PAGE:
Kathryn Robinson and Let It Bee Shine in Rio

Kathryn Robinson, 30, of Kettering, UK, has had a bit of a rollercoaster ride leading up to these Olympics, to put it mildly,

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Kathryn Robinson, 30, of Kettering, UK, has had a bit of a rollercoaster ride leading up to these Olympics, to put it mildly, Previously named as the reserve horse/rider combination for eventing with Let It Bee, she was a last-minute replacement for Selena O’Hanlon and Foxwood High on the team because a veterinary issue. “It was very emotional, I’m not going to lie,” said Robinson. “When I got put as reserve it was really heartbreaking. Actually, more heartbreaking was going out to other competitions and having people say to me ‘I’m so sorry’ and having to concentrate. I was more upset for my horse, because he was on form and felt ready. What will be will be. I felt terrible for Selena. I’ve spoken to her and there are no hard feelings there.”

On a steamy afternoon in Deodoro, the Robinson and Let It Bee were rewarded with 49.40 pp, which is comparable to scores they have been achieving lately including at Aachen, Badminton, and Luhmuhlen, where they placed 9th with no jumping faults cross-country and a double-clear show jumping effort. “I was happy with my preparations for the Olympics and the horse has done everything I’ve asked. Actually, I think this is my best season so far,” said Robinson. “We are going in the right direction.”

Robinson warmed up wisely here, taking into account the unfamiliar climate. “I’m based in England, so my preparation for the actual dressage test was very different from what I normally do. He was a quite a bit dozy and flat because of the heat. I normally work him quite a bit before dressage, but today I didn’t really do much. So I was just going ‘Let’s see how this goes’ which you don’t really want to do at the Olympics but if I cook him I won’t have anything when I go in there. I had to ride with a bit of hope, but I was happy and he did everything I asked.”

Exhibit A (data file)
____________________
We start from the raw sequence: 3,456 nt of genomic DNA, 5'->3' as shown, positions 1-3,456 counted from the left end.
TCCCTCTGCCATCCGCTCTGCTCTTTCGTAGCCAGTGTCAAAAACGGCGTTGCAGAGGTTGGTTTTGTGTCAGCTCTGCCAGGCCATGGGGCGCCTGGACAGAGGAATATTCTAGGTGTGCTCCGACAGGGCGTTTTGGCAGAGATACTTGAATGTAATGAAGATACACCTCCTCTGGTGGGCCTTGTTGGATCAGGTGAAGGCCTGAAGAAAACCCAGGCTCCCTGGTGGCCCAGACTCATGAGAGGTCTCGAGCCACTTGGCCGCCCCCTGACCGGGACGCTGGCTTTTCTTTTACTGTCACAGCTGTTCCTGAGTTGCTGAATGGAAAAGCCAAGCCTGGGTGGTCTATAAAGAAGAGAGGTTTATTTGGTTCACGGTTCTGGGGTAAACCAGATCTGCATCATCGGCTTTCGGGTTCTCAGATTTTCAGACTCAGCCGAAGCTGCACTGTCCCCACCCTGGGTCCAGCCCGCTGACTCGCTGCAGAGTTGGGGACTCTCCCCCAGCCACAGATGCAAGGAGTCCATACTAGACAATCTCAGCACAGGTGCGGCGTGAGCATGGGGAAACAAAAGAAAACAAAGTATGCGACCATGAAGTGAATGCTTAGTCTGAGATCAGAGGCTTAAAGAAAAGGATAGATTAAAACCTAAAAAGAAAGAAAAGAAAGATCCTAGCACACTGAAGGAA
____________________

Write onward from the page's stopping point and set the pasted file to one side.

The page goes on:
Robinson’s observations on the cross-country course echoed those of her teammate Jessica Phoenix. “It’s definitely a tough course with a lot of questions from the very beginning to the very end. It’s going to be a tough day on Monday, but I am looking forward to it. I’ve got all day tomorrow and I think I’ll just keep walking it, and walking it, and walking it, to see if it looks any better!”

Let It Bee has already jumped around a course (in Pogue) designed by Olympic course designer Pierre Michelet. “If I ride sensibly with my head and don’t yank him around too much so I don’t get him too hot in the mouth, hopefully we’ll be fine,” she predicted. “If I get too hooky and worried then he’ll get dead in the mouth and it’ll be a very long course. I’m confident that we will get around.”

She reiterated that there is still a strong sense of fellowship among the Canadian eventers, who like to spend much of their spare time together. “None of us can be bothered to fight, I suppose, or hold grudges,” she concluded. “We just have a job to do and get on with it. We want to represent Canada to our best and that’s what we are going to do. We just enjoy this experience.”

 

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